At Elements.cloud, a junior admin moved 2 Workflow and 50 PBW to 45 Flows in just 2 days. We estimated it would take 30 days, but as the business processes and metadata were so well documented it was so much faster. BTW that junior admin didn’t even know how to spell Salesforce 6 weeks ago, but access to training and support from Senior Salesforce Admin meant he did the job perfectly.  

Capture current automation requirements

Any refactoring needs to start with mapping and understanding the business processes. If they are already documented, then you can use them to review the legacy automations with the business users. If they do not exist, then this is the perfect opportunity to run interactive workshops with the business users to drive out improvements and at the same time validate the automation requirements. 

The Salesforce standard for process mapping is called UPN (Universal Process Notation). There are training courses (Trailhead and Architect) and Elements.cloud supports the UPN standard.  



Understand your Org legacy automations

Then you need to analyze the current legacy automations in the context of the business processes that have been mapped. This analysis looks at them to understand what needs to be moved to Flow and an idea of the priority. Here are some of the factors

  • Clear the dead wood: Delete never used and unused
  • What is heavily used, but could be more efficient: Opportunity to consolidate, simplify and optimize
  • What is complex and scary, but needs to be fixed: Opportunity to reduce tech debt

The suggestion is to go object by object rather than get overwhelmed by the huge list of legacy automations. The primary objects are likely to be Opportunity and Case. Then Lead, Account and Contact. But the org discovery described below will help you understand the scope of the problem.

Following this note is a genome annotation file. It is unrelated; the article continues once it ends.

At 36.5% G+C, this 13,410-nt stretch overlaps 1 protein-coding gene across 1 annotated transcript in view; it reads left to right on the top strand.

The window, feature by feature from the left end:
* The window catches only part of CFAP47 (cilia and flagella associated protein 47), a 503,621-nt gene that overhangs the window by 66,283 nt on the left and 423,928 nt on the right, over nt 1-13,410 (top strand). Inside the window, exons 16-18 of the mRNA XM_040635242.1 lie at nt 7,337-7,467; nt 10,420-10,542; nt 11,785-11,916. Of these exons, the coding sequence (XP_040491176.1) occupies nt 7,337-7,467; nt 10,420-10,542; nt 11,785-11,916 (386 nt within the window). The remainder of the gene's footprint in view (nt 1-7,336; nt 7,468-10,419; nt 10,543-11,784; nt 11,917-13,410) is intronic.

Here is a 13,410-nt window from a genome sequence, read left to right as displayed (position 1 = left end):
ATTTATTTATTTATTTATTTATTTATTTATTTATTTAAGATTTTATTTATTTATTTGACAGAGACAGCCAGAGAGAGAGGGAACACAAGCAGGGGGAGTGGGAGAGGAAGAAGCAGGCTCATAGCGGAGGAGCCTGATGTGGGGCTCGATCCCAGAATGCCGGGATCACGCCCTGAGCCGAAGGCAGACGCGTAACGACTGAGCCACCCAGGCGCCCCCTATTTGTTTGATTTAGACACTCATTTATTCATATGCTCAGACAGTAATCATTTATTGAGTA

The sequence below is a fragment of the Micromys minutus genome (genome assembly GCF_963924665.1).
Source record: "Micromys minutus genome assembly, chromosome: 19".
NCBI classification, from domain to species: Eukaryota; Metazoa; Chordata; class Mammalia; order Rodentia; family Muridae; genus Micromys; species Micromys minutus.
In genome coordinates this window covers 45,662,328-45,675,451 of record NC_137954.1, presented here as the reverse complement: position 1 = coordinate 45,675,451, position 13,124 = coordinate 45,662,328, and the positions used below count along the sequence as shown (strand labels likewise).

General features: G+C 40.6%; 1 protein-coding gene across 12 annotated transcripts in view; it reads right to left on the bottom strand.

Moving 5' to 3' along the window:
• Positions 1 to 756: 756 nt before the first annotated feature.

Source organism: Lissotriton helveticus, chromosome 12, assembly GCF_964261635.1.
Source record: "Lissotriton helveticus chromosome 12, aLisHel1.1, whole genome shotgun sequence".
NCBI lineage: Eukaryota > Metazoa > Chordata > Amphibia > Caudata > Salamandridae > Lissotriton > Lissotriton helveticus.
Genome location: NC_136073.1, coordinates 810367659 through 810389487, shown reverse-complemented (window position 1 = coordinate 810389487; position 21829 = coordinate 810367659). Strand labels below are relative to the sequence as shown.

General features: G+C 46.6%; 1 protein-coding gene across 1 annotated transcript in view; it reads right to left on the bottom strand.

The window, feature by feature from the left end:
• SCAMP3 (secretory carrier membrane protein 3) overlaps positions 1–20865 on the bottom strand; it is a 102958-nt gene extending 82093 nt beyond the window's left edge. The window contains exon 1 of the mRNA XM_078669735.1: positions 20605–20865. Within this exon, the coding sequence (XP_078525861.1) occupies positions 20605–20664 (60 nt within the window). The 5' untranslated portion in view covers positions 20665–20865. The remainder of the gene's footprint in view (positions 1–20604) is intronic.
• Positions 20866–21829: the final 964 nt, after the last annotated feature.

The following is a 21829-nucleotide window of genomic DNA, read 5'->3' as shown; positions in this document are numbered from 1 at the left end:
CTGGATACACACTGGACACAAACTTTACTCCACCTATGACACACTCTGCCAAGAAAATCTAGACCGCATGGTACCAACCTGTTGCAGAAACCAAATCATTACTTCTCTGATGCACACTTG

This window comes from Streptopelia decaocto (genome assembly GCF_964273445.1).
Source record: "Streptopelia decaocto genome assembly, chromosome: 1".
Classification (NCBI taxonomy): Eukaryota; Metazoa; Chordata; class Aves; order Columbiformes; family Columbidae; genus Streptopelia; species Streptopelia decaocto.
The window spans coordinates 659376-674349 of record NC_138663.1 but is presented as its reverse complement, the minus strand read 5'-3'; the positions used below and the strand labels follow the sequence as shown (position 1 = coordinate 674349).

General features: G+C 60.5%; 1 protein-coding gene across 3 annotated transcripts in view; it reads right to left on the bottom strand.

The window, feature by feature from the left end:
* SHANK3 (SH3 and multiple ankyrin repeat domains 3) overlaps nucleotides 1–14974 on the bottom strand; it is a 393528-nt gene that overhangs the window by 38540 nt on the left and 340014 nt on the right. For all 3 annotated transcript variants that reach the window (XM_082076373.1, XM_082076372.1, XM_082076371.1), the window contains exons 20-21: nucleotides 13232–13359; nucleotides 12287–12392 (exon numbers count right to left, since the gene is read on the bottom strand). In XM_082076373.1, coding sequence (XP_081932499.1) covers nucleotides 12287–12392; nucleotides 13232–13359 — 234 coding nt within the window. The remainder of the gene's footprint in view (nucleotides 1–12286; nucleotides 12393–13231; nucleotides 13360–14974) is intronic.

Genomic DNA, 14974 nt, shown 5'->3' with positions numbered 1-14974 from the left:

The slight challenge is that PBW are all listed together with Flow in Salesforce Setup, with no indication of which objects they impact.  But it is significantly easier with a metadata dictionary where automations are shown in the context of the object. 

Org discovery with metadata dictionary

To support the org analysis you need to build a metadata dictionary which pulls in all the metadata, builds documentation and identifies the interdependencies. That will save days or weeks of work as many (or most) orgs have limited documentation.

Having a metadata dictionary means you have all the information in one place and the org analysis done for you. As you decide what to do with each legacy automation you may need to look at lots of different but related automations and metadata, So use the metadata dictionary to document your findings and actions as you go along.

Here is an example of a metadata dictionary advanced functionality – the dependency tree. In the left panel it shows the dependency of a metadata item down multiple levels. The right panel shows the automated documentation for the selected metadata, but also allows you to add actions, enter notes, link to the process maps, 3rd party documentation or photos / screenshots.

There are actually 19 different insights shown in this one view. Don’t believe me?  Here are all 19 listed out  https://elements.cloud/2022/01/20/how-many-insights-can-you-count/